World Bulletin / News Desk
Turkey's foreign minister has said the United Nations and the international community had performed poorly in the face of the ongoing crisis in Syria where tens of thousands of people have been killed in the country's 18-month-old conflict.
"The UN and the international system are about to fail the Syria test. Human life cannot not be a matter of negotiation between the five permanent members of the Security Council," Ahmet Davutoglu told Turkish reporters in a press briefing at the Turkish House in new York on the sidelines of the UN General Assembly meetings.
Davutoglu criticized the Security Council severely of failing to adopt "a single binding resolution on Syria where more than 30 thousand people have been killed, over 50 thousand people have gone missing, more than 2 million people have been displaced and more than 500 thousand people have been refugees. So, why do we need the UN-"
The Turkish minister said the Syria crisis was not just the issue of Turkey and the country's other neighbors, adding that Turkey had shouldered a great burden since the beginning of the conflict.
"Seeing the same inaction which characterized the stance of the international community back in 1990s over Bosnia once again at the UN corridors over the Syria crisis really hurts me," Davutoglu said.
The Turkish minister said Turkey had been in close consultations with the United States over the Syria crisis as well as with Russia, adding that Turkey's expectation was directed at the international community.
Davutoglu said "mere cosmetic reforms" could not end the bloodshed in Syria, adding that the country needed a comprehensive change, "and without such a change no reform is possible."
Davutoglu said his bilateral meeting with UN Secretary General Ban Ki-moon discussed possible steps that could be taken regarding Syria, as well as plans to open a UN office in Istanbul.
The Turkish foreign minister also said Turkey, Brazil and Sweden had agreed to start an initiative to prevent offences against sacred values and religious beliefs.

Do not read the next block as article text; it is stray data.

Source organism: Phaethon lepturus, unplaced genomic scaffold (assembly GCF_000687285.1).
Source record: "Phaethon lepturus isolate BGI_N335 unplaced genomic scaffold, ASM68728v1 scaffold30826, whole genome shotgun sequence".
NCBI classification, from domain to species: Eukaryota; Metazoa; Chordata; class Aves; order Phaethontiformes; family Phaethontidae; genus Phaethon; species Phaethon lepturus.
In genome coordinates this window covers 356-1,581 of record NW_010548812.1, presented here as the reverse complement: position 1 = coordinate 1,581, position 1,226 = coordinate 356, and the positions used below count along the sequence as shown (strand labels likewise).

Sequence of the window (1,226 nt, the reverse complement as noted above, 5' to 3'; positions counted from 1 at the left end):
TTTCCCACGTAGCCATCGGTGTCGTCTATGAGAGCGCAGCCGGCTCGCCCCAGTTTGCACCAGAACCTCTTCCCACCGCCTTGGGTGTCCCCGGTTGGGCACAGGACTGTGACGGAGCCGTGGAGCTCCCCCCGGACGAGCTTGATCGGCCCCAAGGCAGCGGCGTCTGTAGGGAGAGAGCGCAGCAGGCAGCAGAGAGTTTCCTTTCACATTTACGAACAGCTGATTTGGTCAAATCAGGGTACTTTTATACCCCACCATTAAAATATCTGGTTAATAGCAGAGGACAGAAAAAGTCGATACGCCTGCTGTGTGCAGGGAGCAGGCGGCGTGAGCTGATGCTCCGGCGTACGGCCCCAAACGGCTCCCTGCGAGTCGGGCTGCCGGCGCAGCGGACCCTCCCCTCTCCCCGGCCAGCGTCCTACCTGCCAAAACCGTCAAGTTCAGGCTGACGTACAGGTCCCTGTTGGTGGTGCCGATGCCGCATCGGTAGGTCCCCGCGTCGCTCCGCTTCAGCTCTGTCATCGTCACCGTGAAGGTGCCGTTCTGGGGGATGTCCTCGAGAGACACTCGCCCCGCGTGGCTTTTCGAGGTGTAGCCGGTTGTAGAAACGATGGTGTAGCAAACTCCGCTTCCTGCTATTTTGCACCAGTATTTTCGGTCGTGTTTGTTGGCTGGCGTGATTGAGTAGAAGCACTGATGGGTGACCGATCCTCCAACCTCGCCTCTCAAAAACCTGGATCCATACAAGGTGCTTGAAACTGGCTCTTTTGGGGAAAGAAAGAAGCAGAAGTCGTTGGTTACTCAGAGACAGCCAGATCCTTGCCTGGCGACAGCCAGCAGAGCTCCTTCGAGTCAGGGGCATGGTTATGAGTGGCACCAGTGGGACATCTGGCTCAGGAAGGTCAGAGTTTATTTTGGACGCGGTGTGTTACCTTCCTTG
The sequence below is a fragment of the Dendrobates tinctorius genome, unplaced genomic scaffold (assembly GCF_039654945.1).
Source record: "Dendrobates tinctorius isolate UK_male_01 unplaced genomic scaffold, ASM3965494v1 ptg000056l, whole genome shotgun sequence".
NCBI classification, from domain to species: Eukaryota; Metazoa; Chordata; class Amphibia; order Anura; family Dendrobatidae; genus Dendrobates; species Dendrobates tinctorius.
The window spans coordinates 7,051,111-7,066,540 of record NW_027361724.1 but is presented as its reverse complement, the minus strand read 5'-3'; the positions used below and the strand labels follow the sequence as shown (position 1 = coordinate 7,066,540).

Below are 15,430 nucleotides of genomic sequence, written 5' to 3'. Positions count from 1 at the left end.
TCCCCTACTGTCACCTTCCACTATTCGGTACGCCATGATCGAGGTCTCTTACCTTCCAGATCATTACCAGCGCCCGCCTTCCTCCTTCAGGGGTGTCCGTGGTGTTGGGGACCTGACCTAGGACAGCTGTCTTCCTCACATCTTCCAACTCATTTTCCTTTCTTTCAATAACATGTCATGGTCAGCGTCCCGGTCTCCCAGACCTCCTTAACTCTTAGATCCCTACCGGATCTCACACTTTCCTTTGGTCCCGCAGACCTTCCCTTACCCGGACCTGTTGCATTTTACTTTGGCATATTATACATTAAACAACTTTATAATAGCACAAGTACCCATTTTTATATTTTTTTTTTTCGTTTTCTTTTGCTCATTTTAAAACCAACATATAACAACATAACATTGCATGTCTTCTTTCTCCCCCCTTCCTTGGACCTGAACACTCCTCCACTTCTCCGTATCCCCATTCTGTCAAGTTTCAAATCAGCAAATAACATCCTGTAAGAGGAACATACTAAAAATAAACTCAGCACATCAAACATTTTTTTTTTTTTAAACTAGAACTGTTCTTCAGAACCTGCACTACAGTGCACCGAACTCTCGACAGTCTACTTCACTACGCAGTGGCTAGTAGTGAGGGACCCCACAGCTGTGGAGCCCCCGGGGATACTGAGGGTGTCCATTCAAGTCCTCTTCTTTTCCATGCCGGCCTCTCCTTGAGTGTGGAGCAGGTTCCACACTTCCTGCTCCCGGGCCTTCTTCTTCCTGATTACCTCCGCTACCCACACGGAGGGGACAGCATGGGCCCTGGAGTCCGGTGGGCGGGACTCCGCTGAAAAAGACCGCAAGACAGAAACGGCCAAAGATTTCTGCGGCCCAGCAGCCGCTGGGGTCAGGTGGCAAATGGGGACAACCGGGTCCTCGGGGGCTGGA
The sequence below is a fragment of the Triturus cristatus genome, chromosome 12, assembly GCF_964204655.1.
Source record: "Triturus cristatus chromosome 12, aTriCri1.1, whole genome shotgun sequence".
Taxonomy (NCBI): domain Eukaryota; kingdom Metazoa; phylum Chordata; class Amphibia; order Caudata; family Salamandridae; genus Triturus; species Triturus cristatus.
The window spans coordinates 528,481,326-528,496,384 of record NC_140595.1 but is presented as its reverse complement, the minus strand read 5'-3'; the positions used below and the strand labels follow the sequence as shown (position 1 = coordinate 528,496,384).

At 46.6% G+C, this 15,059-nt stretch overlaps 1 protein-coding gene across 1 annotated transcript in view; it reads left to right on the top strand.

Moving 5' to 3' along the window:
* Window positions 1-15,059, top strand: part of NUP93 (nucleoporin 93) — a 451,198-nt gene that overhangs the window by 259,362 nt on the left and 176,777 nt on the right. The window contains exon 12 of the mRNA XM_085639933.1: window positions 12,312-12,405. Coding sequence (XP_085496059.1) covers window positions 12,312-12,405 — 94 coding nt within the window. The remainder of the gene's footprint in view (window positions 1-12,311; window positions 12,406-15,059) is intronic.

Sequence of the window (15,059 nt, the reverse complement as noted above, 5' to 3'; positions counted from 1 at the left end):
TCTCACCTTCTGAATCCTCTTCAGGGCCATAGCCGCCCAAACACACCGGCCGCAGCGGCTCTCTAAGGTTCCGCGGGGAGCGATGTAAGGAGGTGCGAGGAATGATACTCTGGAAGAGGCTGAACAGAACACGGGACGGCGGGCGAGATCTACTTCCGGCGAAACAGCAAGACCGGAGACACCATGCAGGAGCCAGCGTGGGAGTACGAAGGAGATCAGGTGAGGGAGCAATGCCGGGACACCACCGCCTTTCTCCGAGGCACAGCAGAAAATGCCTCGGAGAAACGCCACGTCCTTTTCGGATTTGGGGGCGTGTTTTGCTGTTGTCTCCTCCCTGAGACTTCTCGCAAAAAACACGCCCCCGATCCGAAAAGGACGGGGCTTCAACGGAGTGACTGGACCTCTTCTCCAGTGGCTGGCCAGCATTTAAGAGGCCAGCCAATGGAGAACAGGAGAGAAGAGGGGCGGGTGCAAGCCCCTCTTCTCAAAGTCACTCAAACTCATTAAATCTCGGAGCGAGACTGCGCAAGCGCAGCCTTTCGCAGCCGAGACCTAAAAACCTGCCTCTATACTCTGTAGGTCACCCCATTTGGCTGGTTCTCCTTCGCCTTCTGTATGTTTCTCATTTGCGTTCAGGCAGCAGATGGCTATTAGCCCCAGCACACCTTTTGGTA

"We have mobilized an initiative under the name 'Three soft powers from three continents' and we are working on document to be announced at the UN level," Davutoglu said.
As part of his bilateral contacts, Davutoglu also met with his German counterpart Guido Westerwelle, Somali Prime Minister Abdul Wali Muhammad Ali, and Palestinian President Mahmoud Abbas.
New deal involves military agreement to deploy Turkish Armed Forces (TSK) to Qatar
Thursday's newspapers cover Turkish President Erdogan's remarks on secularism debate plus a suicide bomb attack in northwestern province of Bursa
20 others wounded after a female suicide bomber blew herself at a historic bazaar in northwestern Bursa province
So far, 325,000 Syrian children have been schooled, Turkish minister of national education says
Ahmet Davutoglu's remarks come hours after suicide blast in Bursa in northwestern Turkey
Turkish Development Minister Yilmaz meets Kurdish Regional Government's Deputy PM Talabani
Turkish president appreciates Croatia for allowing Muslims to freely practice their faith
Attack takes place at entrance of historic bazaar in Bursa near Ulu Mosque
EU foreign policy chief and European Commission president say Turkey to get visa-free deal if all 72 criteria are met
We need to raise our economic and commercial ties to meet the level of our political ties, says Turkish President Erdogan
'Secularism will feature in the new constitution we draft as a principle that guarantees citizens' freedom of religion,' Turkish premier says
The decision is part of a pressure campaign against Crimean Tatars using intimidation and suppression, says Foreign Ministry
'Regardless of Russia’s actions, NATO must rededicate itself ... to fortify Turkey' congressman says
Senior official says secularism will remain in new constitution
Artillery targets launch sites of terrorist group ISIL that have bombarded southern Turkish city in recent months
Europe justifying its existence without Islam is not correct either scientifically or historically, says Turkey’s top cleric